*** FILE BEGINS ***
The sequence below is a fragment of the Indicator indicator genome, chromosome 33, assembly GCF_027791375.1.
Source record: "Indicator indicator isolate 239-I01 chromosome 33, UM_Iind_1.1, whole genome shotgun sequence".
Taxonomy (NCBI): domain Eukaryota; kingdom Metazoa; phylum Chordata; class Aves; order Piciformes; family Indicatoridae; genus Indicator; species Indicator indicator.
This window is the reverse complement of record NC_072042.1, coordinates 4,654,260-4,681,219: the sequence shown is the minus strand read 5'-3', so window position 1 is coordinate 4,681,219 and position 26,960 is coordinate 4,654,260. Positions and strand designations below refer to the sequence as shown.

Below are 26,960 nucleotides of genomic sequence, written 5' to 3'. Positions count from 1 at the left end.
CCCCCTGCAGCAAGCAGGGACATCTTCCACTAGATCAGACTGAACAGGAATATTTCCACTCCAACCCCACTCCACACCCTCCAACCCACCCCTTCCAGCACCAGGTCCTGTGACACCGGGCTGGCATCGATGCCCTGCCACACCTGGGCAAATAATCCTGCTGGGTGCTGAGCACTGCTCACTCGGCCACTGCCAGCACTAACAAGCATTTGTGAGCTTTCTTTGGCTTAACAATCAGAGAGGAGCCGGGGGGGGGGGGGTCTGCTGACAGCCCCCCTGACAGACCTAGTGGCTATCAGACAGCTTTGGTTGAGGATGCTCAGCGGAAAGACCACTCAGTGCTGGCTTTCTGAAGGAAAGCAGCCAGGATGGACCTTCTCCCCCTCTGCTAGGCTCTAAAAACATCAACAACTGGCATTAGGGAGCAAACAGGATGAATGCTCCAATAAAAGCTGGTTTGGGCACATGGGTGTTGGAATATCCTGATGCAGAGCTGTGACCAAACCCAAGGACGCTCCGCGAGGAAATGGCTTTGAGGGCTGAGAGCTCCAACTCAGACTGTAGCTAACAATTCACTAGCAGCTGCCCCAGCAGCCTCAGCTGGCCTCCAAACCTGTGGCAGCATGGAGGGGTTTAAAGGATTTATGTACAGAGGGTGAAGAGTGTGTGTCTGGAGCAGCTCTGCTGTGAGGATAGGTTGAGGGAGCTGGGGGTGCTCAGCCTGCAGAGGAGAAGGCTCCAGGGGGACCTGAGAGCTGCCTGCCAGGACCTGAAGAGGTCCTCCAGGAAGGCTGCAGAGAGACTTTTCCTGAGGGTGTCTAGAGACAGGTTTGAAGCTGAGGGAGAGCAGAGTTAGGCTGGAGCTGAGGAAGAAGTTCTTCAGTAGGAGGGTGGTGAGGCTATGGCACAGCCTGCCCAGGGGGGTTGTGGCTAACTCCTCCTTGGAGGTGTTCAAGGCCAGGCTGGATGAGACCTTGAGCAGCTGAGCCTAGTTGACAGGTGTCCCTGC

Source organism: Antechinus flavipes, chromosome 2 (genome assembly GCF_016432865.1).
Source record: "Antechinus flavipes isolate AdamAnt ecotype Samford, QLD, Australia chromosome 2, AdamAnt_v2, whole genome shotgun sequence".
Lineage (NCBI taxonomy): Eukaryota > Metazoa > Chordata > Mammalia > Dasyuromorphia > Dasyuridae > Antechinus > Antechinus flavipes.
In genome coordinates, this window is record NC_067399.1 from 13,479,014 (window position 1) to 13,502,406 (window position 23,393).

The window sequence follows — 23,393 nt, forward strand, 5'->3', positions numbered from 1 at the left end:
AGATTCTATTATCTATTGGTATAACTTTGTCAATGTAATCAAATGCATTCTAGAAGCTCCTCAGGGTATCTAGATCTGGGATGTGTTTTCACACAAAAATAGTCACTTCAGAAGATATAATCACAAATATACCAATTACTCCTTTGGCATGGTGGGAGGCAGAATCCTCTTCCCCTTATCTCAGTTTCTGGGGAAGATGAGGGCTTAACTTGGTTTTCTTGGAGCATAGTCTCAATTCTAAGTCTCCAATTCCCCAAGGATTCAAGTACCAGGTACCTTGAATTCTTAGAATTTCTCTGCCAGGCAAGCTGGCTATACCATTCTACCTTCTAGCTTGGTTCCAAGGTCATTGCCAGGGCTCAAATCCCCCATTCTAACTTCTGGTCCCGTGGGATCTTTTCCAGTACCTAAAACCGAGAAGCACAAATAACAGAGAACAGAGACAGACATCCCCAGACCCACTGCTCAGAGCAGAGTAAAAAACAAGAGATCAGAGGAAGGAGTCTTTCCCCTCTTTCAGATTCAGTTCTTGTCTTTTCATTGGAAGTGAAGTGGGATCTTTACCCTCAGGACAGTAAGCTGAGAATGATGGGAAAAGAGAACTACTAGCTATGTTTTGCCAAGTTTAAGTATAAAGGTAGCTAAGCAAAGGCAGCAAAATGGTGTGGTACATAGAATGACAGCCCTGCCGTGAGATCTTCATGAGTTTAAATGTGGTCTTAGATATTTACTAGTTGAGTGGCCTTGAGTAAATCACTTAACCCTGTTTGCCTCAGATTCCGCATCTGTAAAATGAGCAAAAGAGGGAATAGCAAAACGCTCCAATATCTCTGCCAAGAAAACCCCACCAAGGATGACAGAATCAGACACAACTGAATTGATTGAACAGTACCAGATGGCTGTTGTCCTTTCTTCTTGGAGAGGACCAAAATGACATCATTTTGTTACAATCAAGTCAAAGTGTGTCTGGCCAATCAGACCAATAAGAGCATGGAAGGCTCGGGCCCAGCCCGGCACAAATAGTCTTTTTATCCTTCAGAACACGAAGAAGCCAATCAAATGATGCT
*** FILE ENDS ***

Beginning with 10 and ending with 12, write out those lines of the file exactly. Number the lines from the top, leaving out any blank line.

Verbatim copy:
In genome coordinates, this window is record NC_067399.1 from 13,479,014 (window position 1) to 13,502,406 (window position 23,393).

The window sequence follows — 23,393 nt, forward strand, 5'->3', positions numbered from 1 at the left end:
AGATTCTATTATCTATTGGTATAACTTTGTCAATGTAATCAAATGCATTCTAGAAGCTCCTCAGGGTATCTAGATCTGGGATGTGTTTTCACACAAAAATAGTCACTTCAGAAGATATAATCACAAATATACCAATTACTCCTTTGGCATGGTGGGAGGCAGAATCCTCTTCCCCTTATCTCAGTTTCTGGGGAAGATGAGGGCTTAACTTGGTTTTCTTGGAGCATAGTCTCAATTCTAAGTCTCCAATTCCCCAAGGATTCAAGTACCAGGTACCTTGAATTCTTAGAATTTCTCTGCCAGGCAAGCTGGCTATACCATTCTACCTTCTAGCTTGGTTCCAAGGTCATTGCCAGGGCTCAAATCCCCCATTCTAACTTCTGGTCCCGTGGGATCTTTTCCAGTACCTAAAACCGAGAAGCACAAATAACAGAGAACAGAGACAGACATCCCCAGACCCACTGCTCAGAGCAGAGTAAAAAACAAGAGATCAGAGGAAGGAGTCTTTCCCCTCTTTCAGATTCAGTTCTTGTCTTTTCATTGGAAGTGAAGTGGGATCTTTACCCTCAGGACAGTAAGCTGAGAATGATGGGAAAAGAGAACTACTAGCTATGTTTTGCCAAGTTTAAGTATAAAGGTAGCTAAGCAAAGGCAGCAAAATGGTGTGGTACATAGAATGACAGCCCTGCCGTGAGATCTTCATGAGTTTAAATGTGGTCTTAGATATTTACTAGTTGAGTGGCCTTGAGTAAATCACTTAACCCTGTTTGCCTCAGATTCCGCATCTGTAAAATGAGCAAAAGAGGGAATAGCAAAACGCTCCAATATCTCTGCCAAGAAAACCCCACCAAGGATGACAGAATCAGACACAACTGAATTGATTGAACAGTACCAGATGGCTGTTGTCCTTTCTTCTTGGAGAGGACCAAAATGACATCATTTTGTTACAATCAAGTCAAAGTGTGTCTGGCCAATCAGACCAATAAGAGCATGGAAGGCTCGGGCCCAGCCCGGCACAAATAGTCTTTTTATCCTTCAGAACACGAAGAAGCCAATCAAATGATGCT